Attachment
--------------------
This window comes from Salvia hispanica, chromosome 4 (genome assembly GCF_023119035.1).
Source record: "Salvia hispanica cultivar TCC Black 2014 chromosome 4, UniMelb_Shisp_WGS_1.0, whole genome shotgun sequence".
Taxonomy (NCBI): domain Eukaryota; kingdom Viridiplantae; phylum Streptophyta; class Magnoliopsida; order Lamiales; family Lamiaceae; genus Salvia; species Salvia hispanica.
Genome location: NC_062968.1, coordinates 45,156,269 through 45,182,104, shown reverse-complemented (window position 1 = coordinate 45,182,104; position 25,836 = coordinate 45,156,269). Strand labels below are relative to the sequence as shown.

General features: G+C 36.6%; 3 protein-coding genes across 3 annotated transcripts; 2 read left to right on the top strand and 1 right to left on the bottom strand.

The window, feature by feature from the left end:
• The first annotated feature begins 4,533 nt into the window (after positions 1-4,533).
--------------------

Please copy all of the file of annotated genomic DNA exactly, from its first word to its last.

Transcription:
This window comes from Salvia hispanica, chromosome 4 (genome assembly GCF_023119035.1).
Source record: "Salvia hispanica cultivar TCC Black 2014 chromosome 4, UniMelb_Shisp_WGS_1.0, whole genome shotgun sequence".
Taxonomy (NCBI): domain Eukaryota; kingdom Viridiplantae; phylum Streptophyta; class Magnoliopsida; order Lamiales; family Lamiaceae; genus Salvia; species Salvia hispanica.
Genome location: NC_062968.1, coordinates 45,156,269 through 45,182,104, shown reverse-complemented (window position 1 = coordinate 45,182,104; position 25,836 = coordinate 45,156,269). Strand labels below are relative to the sequence as shown.

General features: G+C 36.6%; 3 protein-coding genes across 3 annotated transcripts; 2 read left to right on the top strand and 1 right to left on the bottom strand.

The window, feature by feature from the left end:
• The first annotated feature begins 4,533 nt into the window (after positions 1-4,533).